>Shocking benefit of lightning
A new study published at the end of April in Science found that lightning may play a bigger role in global climate change than was previously known by the scientific community.
"Lightning increases the atmosphere's ability to cleanse itself," the researchers wrote in the study.
The study estimates that somewhere between 2% and 16% of the oxidizing, or cleaning that happens naturally in the Earth's atmosphere, is done by lightning.
Why is this significant?
The oxidation process helps to reduce chemicals like carbon monoxide and methane in the atmosphere.
These chemicals, known for being greenhouse gases, have been proven to contribute to rising temperatures associated with climate change.
>Tennis key to living longer
The longevity of Wimbledon champions suggests the game is key to living longer, a new study says.
The Longevity of Sporting Legends report, due to be launched on June 10, reveals elite male tennis players live 13% longer than the average person of their age and gender.
The research points to the astonishing 96% survival rate of the 45 sports stars who have contested the Wimbledon final since 1960 - only two have died.
Stars of several other sports - rugby, cricket, golf, horse racing, football - can also expect extended life spans compared to their contemporaries. One exception, however, was boxing - a sport known for leading to head injuries.
Elite tennis players are expected to live an extra 10 years compared to their lay counterparts; elite badminton players, an extra six years; elite football players, nearly five years, according to the study.
Head of global research at the International Longevity Centre UK Les Mayhew said the research was based on analysis of birth and death registers of 752 leading sportsmen.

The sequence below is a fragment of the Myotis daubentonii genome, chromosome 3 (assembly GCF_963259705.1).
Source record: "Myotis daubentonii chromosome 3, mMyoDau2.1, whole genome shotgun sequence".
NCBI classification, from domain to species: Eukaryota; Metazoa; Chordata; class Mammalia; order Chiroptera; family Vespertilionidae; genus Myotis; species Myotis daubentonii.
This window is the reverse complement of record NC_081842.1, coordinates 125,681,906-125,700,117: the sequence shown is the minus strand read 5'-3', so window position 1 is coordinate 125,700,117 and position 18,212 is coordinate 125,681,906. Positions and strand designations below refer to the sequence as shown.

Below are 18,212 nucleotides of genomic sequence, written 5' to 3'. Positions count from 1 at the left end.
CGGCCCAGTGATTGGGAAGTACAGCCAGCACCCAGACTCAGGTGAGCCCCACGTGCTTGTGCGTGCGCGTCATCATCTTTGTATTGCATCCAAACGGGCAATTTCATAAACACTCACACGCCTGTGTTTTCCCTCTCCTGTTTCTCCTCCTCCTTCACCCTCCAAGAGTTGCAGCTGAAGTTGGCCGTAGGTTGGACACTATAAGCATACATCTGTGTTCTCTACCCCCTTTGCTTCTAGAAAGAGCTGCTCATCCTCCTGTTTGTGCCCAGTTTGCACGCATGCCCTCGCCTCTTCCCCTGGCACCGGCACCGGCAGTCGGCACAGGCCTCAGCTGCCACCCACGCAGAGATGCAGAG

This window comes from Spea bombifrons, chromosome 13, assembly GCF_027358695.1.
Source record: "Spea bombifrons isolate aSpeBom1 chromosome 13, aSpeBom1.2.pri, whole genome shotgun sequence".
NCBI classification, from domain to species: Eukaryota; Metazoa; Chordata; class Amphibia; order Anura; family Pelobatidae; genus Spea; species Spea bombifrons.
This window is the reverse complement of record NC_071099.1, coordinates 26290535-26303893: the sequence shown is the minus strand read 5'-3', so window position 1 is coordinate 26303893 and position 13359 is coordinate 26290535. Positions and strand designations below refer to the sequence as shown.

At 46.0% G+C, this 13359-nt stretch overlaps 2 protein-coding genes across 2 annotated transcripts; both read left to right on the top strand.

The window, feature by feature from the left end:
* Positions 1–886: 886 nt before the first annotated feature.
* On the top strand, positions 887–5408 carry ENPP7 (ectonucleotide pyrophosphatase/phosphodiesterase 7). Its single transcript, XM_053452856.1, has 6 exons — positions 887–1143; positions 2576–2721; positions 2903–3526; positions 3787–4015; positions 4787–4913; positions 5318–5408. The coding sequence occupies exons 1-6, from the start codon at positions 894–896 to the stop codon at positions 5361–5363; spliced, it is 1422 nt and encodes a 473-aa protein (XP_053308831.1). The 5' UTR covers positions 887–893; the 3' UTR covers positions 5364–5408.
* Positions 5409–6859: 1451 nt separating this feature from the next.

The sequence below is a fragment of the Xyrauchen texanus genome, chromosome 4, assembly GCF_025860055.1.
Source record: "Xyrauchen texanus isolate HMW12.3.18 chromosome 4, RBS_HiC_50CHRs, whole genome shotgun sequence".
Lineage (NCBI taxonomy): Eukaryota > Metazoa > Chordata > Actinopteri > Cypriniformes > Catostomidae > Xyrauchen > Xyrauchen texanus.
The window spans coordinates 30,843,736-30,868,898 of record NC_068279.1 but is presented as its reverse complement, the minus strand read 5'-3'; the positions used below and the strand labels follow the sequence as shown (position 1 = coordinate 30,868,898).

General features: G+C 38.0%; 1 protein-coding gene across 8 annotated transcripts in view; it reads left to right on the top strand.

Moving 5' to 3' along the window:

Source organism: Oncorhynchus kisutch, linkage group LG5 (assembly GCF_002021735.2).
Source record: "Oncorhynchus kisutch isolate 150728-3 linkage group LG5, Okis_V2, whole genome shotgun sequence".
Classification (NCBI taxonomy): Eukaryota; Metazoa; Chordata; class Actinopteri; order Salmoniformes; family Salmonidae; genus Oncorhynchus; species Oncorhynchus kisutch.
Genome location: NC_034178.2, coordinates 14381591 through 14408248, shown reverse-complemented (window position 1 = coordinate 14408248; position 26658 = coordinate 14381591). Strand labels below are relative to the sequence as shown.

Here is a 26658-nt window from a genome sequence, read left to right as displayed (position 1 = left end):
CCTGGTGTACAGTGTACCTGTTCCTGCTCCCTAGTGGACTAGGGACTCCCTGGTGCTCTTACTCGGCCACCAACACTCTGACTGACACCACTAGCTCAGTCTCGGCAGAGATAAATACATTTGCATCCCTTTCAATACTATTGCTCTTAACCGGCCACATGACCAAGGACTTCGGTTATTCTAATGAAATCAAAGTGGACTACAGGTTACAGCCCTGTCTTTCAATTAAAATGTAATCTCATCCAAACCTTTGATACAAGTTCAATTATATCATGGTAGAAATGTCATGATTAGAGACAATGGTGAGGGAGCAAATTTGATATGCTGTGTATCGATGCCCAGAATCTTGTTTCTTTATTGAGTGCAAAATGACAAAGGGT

Neither female athletes nor sports such as snooker and darts were studied for the report due to only partial records.
>Millions of Americans could face eviction
More than 11 million Americans are behind on their rent, and many could be pushed from their homes when the national eviction ban expires in June. The Centers for Disease Control and Prevention's eviction moratorium, which has been in effect since September, will be lifted on June 30.
Although the policy has been far from perfect at keeping renters housed, it's reduced the normal number of eviction filings over the same time period by at least half, according to Peter Hepburn, an assistant professor of Sociology at Rutgers University-Newark.
Experts say the number of evictions could skyrocket when the ban lifts.
Around 15% of adult renters are not current on their housing payments, according to an analysis by the Center on Budget and Policy Priorities.
>Edible notepads launched
We've all been there - you're in a quiet meeting or class and suddenly your stomach begins to growl.
You can regret skipping breakfast all you want, but it's not going to quiet things down.
But now, thanks to Japanese stationery company Eins Corp, you can scarf down your notes. Just make sure they're not important!
Kamihime are a series of edible notepads made from wafer paper (starch powder, olive oil and water) that you can write on using an edible ink pen (water, citric acid and coloring).
And when those hunger pains set in, just chew over your notes.
Kamihime currently comes in 4 flavors: vanilla, strawberry, orange and curry.
Each notepad comes with 20 sheets of paper and a pen, and retails for 2,000 yen.
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